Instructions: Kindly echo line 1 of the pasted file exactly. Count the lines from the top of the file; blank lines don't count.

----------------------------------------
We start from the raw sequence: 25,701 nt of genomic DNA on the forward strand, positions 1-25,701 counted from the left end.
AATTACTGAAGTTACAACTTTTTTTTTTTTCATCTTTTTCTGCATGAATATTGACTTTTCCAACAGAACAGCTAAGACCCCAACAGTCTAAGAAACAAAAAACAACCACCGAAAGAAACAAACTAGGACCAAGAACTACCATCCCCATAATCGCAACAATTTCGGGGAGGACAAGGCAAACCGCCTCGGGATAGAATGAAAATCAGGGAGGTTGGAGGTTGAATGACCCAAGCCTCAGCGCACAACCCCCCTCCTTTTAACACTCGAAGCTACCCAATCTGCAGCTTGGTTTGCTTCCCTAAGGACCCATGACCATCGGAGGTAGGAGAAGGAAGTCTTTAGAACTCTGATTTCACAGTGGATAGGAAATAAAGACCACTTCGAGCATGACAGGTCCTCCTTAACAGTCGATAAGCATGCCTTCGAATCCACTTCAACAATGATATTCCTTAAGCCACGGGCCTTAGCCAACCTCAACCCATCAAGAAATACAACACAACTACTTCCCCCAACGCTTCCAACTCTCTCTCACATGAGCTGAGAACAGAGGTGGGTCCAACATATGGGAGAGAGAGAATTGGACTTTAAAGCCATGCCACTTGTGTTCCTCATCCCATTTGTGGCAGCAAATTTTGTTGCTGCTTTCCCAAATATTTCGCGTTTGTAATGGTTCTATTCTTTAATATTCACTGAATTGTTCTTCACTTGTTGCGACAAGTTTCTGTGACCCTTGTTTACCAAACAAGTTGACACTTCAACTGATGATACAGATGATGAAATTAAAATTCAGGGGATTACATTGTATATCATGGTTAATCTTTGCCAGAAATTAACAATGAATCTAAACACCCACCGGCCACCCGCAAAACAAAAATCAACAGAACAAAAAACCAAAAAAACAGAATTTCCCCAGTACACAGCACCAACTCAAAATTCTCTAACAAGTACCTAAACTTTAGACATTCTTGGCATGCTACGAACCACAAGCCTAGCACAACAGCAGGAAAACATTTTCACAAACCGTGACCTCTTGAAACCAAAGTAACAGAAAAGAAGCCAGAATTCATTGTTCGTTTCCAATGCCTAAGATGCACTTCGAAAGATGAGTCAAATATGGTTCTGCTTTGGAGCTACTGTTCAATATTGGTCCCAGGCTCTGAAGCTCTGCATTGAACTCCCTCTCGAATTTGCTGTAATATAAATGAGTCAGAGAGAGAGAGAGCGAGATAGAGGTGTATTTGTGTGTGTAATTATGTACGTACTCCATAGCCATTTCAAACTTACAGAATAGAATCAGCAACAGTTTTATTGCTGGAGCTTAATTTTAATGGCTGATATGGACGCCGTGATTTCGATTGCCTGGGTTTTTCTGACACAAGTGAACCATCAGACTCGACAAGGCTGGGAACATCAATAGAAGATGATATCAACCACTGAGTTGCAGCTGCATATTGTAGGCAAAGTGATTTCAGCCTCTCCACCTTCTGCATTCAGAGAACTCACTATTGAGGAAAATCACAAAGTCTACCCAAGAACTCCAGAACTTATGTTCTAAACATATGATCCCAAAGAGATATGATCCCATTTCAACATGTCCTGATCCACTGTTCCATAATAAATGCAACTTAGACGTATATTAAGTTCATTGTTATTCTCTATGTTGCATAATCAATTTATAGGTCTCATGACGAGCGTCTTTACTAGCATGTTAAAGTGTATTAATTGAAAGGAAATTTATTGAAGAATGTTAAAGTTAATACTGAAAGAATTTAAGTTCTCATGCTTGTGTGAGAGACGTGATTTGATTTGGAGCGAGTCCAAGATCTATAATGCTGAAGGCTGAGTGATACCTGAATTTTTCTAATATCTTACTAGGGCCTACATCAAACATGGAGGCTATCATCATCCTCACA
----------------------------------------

We start from the raw sequence: 25,701 nt of genomic DNA on the forward strand, positions 1-25,701 counted from the left end.